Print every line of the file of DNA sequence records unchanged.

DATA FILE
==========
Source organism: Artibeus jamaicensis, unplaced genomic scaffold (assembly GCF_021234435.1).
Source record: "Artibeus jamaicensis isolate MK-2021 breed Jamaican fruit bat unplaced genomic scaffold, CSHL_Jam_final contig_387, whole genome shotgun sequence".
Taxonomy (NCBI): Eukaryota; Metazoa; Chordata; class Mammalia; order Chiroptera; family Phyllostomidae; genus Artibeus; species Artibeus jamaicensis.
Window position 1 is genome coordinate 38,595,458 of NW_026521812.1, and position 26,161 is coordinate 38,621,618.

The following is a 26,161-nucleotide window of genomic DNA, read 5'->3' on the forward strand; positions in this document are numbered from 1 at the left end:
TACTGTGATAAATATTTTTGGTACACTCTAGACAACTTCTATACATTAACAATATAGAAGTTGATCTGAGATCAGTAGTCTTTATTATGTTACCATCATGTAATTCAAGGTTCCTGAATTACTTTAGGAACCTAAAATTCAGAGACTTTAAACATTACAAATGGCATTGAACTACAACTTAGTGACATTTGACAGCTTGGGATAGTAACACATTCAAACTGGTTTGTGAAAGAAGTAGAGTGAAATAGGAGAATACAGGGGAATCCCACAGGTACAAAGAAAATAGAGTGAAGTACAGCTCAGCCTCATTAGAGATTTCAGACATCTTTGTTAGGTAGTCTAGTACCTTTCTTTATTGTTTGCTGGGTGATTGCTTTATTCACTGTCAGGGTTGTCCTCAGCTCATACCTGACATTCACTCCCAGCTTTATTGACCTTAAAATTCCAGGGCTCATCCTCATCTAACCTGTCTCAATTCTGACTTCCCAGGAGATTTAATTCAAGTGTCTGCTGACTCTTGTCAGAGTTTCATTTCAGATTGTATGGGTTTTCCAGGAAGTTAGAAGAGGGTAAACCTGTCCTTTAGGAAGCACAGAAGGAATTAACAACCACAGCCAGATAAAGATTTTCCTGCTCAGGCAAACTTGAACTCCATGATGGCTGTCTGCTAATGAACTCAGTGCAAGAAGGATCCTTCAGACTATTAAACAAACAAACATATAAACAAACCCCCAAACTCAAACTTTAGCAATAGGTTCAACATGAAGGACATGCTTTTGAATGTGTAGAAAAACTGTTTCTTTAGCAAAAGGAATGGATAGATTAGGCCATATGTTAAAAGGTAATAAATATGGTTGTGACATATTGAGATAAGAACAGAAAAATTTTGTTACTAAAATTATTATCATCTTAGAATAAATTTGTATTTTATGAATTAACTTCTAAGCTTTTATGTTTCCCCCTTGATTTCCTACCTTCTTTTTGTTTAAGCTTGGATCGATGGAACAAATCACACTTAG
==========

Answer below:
Source organism: Artibeus jamaicensis, unplaced genomic scaffold (assembly GCF_021234435.1).
Source record: "Artibeus jamaicensis isolate MK-2021 breed Jamaican fruit bat unplaced genomic scaffold, CSHL_Jam_final contig_387, whole genome shotgun sequence".
Taxonomy (NCBI): Eukaryota; Metazoa; Chordata; class Mammalia; order Chiroptera; family Phyllostomidae; genus Artibeus; species Artibeus jamaicensis.
Window position 1 is genome coordinate 38,595,458 of NW_026521812.1, and position 26,161 is coordinate 38,621,618.

The following is a 26,161-nucleotide window of genomic DNA, read 5'->3' on the forward strand; positions in this document are numbered from 1 at the left end:
TACTGTGATAAATATTTTTGGTACACTCTAGACAACTTCTATACATTAACAATATAGAAGTTGATCTGAGATCAGTAGTCTTTATTATGTTACCATCATGTAATTCAAGGTTCCTGAATTACTTTAGGAACCTAAAATTCAGAGACTTTAAACATTACAAATGGCATTGAACTACAACTTAGTGACATTTGACAGCTTGGGATAGTAACACATTCAAACTGGTTTGTGAAAGAAGTAGAGTGAAATAGGAGAATACAGGGGAATCCCACAGGTACAAAGAAAATAGAGTGAAGTACAGCTCAGCCTCATTAGAGATTTCAGACATCTTTGTTAGGTAGTCTAGTACCTTTCTTTATTGTTTGCTGGGTGATTGCTTTATTCACTGTCAGGGTTGTCCTCAGCTCATACCTGACATTCACTCCCAGCTTTATTGACCTTAAAATTCCAGGGCTCATCCTCATCTAACCTGTCTCAATTCTGACTTCCCAGGAGATTTAATTCAAGTGTCTGCTGACTCTTGTCAGAGTTTCATTTCAGATTGTATGGGTTTTCCAGGAAGTTAGAAGAGGGTAAACCTGTCCTTTAGGAAGCACAGAAGGAATTAACAACCACAGCCAGATAAAGATTTTCCTGCTCAGGCAAACTTGAACTCCATGATGGCTGTCTGCTAATGAACTCAGTGCAAGAAGGATCCTTCAGACTATTAAACAAACAAACATATAAACAAACCCCCAAACTCAAACTTTAGCAATAGGTTCAACATGAAGGACATGCTTTTGAATGTGTAGAAAAACTGTTTCTTTAGCAAAAGGAATGGATAGATTAGGCCATATGTTAAAAGGTAATAAATATGGTTGTGACATATTGAGATAAGAACAGAAAAATTTTGTTACTAAAATTATTATCATCTTAGAATAAATTTGTATTTTATGAATTAACTTCTAAGCTTTTATGTTTCCCCCTTGATTTCCTACCTTCTTTTTGTTTAAGCTTGGATCGATGGAACAAATCACACTTAG